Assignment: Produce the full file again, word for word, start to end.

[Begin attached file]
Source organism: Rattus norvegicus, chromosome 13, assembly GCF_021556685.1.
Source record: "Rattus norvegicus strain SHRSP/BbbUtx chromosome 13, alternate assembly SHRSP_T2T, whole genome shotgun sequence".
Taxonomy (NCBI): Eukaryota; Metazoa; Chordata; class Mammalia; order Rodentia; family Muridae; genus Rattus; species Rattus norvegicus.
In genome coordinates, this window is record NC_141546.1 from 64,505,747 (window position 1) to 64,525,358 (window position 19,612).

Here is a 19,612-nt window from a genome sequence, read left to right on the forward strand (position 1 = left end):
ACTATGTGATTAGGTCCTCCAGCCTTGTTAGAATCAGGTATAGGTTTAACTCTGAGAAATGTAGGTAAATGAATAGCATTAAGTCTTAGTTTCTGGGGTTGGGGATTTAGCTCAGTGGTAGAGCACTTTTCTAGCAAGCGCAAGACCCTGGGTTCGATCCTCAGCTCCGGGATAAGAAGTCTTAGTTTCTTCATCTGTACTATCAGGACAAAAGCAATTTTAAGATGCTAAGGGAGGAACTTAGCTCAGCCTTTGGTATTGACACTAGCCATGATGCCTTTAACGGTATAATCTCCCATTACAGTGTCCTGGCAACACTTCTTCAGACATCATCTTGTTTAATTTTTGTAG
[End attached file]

Source organism: Rattus norvegicus, chromosome 13, assembly GCF_021556685.1.
Source record: "Rattus norvegicus strain SHRSP/BbbUtx chromosome 13, alternate assembly SHRSP_T2T, whole genome shotgun sequence".
Taxonomy (NCBI): Eukaryota; Metazoa; Chordata; class Mammalia; order Rodentia; family Muridae; genus Rattus; species Rattus norvegicus.
In genome coordinates, this window is record NC_141546.1 from 64,505,747 (window position 1) to 64,525,358 (window position 19,612).

Here is a 19,612-nt window from a genome sequence, read left to right on the forward strand (position 1 = left end):
ACTATGTGATTAGGTCCTCCAGCCTTGTTAGAATCAGGTATAGGTTTAACTCTGAGAAATGTAGGTAAATGAATAGCATTAAGTCTTAGTTTCTGGGGTTGGGGATTTAGCTCAGTGGTAGAGCACTTTTCTAGCAAGCGCAAGACCCTGGGTTCGATCCTCAGCTCCGGGATAAGAAGTCTTAGTTTCTTCATCTGTACTATCAGGACAAAAGCAATTTTAAGATGCTAAGGGAGGAACTTAGCTCAGCCTTTGGTATTGACACTAGCCATGATGCCTTTAACGGTATAATCTCCCATTACAGTGTCCTGGCAACACTTCTTCAGACATCATCTTGTTTAATTTTTGTAG